PHILADELPHIA — An upsurge in mergers-and-acquisitions activity in the investment management industry is leading some market insiders to speculate that deals involving some well-known companies may be in the works.
One name that is being bandied about is Julius Baer Investment Management LLC of New York.
It is widely believed that the company’s parent, Julius Baer Group of Zurich, Switzerland, will sell the firm to help finance the purchase of a 20.7% stake that Zurich-based UBS AG has in the Swiss private bank.
A sale of the asset manager is said to be “very close,” according to an industry consultant, who asked not to be identified.
Julius Baer officials didn’t return calls seeking comment.
Meanwhile, speculation is also swirling around GAMCO Investors Inc. of Rye, N.Y., which is headed by famed investment guru Mario Gabelli.
“That’s a company that could prove attractive, given the pedigree of Gabelli,” said Jeffrey Ptak, a stock analyst with Morningstar Inc. of Chicago.
GAMCO has rallied “pretty strongly” over the past few months, Mr. Ptak said.
The company’s stock opened at $38.58 a share at the start of the year and closed at $59.80 last Wednesday — a 55% increase.
“It stands to reason that one of the reasons it’s rallied is that it could get gobbled up,” Mr. Ptak said.
Douglas R. Jamieson, president and chief operating officer of GAMCO, declined to comment on the speculation.
In search of alpha
M&A activity in the investment management industry has been hot, and some industry experts said they expect it to get even hotter.
The total number of deals worldwide in the first six months of the year rose to 112, from 86 in the year-earlier period, according to preliminary data released last week by Putnam Lovell NBF Securities Inc. of New York.
As long as the markets don’t take a dive, the second half of the year should see even more activity, said Ben Phillips, managing director and head of strategic analysis at Putnam Lovell NBF.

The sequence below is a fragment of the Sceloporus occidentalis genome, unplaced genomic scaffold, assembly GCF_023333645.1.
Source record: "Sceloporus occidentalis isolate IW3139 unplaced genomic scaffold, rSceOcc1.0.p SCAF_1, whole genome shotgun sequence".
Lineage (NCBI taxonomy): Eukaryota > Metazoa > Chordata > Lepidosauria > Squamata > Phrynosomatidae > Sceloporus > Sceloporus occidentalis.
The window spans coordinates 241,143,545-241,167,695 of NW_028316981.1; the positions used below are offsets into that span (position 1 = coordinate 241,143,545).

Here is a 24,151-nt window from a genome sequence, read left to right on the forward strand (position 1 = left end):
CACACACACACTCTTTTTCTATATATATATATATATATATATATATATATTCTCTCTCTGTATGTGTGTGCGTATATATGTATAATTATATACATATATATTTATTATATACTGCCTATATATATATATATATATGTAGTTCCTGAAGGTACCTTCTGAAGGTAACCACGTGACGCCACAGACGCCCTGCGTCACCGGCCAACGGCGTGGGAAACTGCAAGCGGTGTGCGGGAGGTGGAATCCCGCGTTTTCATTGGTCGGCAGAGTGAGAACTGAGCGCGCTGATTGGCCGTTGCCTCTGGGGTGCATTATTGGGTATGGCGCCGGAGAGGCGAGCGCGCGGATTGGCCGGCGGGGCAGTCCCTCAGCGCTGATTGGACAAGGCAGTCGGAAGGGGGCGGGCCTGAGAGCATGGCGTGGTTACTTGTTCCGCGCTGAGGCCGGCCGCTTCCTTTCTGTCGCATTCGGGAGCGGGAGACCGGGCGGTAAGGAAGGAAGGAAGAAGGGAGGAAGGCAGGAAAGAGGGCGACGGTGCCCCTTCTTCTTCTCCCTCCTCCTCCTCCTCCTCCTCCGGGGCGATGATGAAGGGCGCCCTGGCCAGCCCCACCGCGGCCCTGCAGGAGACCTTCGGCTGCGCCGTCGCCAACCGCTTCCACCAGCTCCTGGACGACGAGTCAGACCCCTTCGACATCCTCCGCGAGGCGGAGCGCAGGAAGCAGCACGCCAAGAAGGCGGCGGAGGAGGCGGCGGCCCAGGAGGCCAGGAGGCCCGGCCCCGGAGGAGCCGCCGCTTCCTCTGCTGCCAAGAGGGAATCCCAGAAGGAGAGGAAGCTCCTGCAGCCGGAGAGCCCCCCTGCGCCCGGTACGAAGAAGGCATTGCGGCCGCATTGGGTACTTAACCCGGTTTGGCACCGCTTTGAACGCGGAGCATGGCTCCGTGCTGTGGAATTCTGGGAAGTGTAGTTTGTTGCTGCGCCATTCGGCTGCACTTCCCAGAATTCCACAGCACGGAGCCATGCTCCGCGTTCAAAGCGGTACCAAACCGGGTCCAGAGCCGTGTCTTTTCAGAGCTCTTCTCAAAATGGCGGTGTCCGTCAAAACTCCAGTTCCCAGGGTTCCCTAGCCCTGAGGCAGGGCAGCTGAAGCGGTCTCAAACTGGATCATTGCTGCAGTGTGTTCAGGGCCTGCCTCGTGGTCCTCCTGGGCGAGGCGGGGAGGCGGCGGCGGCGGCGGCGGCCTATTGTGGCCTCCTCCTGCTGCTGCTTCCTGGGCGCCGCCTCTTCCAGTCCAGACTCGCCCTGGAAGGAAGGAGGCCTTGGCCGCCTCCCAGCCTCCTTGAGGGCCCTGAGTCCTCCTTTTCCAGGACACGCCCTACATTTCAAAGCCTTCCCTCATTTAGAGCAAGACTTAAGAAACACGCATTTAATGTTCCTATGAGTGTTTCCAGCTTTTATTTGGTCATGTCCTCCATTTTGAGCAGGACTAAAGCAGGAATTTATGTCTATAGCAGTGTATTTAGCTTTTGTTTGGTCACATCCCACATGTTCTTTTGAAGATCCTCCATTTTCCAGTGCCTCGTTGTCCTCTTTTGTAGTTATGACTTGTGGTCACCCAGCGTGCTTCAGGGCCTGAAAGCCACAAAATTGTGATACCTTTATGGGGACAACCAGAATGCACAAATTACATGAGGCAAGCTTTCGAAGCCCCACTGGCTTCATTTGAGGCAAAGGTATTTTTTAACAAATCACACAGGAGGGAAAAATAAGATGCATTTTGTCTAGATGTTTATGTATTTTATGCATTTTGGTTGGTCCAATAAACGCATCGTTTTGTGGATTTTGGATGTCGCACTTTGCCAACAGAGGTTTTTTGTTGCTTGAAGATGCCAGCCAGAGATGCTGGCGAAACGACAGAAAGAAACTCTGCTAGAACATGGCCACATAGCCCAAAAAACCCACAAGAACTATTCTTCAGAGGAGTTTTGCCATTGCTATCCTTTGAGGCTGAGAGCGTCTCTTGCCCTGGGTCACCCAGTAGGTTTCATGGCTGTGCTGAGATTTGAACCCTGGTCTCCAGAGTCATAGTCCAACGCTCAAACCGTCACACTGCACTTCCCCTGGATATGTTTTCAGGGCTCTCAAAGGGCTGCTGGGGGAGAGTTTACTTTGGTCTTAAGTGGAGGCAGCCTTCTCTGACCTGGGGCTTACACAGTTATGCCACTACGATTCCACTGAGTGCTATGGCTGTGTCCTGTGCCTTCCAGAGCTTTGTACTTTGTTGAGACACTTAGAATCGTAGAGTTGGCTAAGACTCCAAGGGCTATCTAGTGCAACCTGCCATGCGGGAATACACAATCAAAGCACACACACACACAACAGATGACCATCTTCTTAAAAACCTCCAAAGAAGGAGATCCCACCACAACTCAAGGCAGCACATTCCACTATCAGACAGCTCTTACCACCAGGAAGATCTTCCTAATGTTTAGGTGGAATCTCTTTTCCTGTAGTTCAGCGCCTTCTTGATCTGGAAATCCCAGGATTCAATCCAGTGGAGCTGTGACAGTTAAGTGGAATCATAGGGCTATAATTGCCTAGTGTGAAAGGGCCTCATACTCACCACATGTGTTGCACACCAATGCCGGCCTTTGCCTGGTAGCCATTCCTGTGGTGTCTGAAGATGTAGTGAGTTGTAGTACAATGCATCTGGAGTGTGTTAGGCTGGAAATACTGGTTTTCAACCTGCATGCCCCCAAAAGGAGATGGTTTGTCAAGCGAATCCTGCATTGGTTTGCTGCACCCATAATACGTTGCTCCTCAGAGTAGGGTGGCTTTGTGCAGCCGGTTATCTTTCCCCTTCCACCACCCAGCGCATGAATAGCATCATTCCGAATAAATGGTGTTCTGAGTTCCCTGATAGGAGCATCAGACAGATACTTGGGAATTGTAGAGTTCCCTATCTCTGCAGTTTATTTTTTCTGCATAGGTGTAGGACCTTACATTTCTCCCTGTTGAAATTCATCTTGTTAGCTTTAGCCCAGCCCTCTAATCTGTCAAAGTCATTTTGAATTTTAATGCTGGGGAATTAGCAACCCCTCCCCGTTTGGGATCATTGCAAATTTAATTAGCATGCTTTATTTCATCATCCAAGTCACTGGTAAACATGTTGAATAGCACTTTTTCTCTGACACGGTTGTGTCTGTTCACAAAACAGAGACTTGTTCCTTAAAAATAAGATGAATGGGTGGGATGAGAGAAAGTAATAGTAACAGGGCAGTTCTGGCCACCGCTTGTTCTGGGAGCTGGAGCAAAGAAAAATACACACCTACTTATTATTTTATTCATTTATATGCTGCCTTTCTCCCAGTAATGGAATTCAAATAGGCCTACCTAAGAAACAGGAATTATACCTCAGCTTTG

Industry observers said they expect to see more deals that look like two entered into last month when Security Benefit Group of Companies in Topeka, Kan., said that it would acquire Rydex Investments of Rockville., Md., and Ixis Asset Management North America LP of Boston said it would buy Gateway Investment Advisers LP in Cincinnati.
Rydex and Gateway aren’t your typical investment managers, but that is part of why they were attractive to suitors. Rydex has built a suite of exchange traded funds and mutual funds that appeal to active traders, while Gateway is a hedge fund shop.
They both offer alternative investments, and in a world where generating alpha is more important than ever because of anticipated low returns, such companies are attractive, industry experts said.
That is one reason why demand for “plain vanilla” investment managers is scarce, Mr. Phillips said.
“It’s a war for talent, not for money,” he added.
That is a shift from the M&A activity seen in the investment industry during the late 1990s, when there was an almost “mindless desire” for assets, said Burton Greenwald, a Philadelphia-based fund consultant.
Potential acquirers are now much more interested in grabbing products that will help them keep and retain customers in what is expected to be a low-return environment, he said.
To some extent, the potential acquirers are the usual suspects — larger companies with deep pockets.
HSBC Holdings PLC of London, the second-largest bank in the world, would be a good candidate, Mr. Greenwald suggested.
So would insurance companies looking to leverage their expertise to meet the needs of the baby boomers who are nearing retirement, said Geoff Bobroff, a mutual fund consultant in East Greenwich, R.I.
One thing seems certain, however: Acquirers will have no shortage of companies from which to choose, he said.
The majority of M&A activity will likely take place in the “middle” of the industry, meaning companies with between $10 billion and $50 billion in assets, Mr. Bobroff said.
There are hundreds of such companies, he said.
And there are many reasons why such companies would want to sell, Mr. Bobroff said.
Because the stock market has done so well recently, that has helped the stock price of many publicly traded investment managers, Mr. Ptak said. As a result, investment managers that are looking to sell can probably do so at a premium, he said.
Premiums won’t scare away potential buyers, because “money is still relatively cheap and … in a sense, can justify slightly higher multiples,” Mr. Ptak said.
Combine that with issues that have always been a problem for midsize investment managers — access to distribution and increasing regulatory expenses — and it seems likely that the M&A wave will continue, Mr. Bobroff said.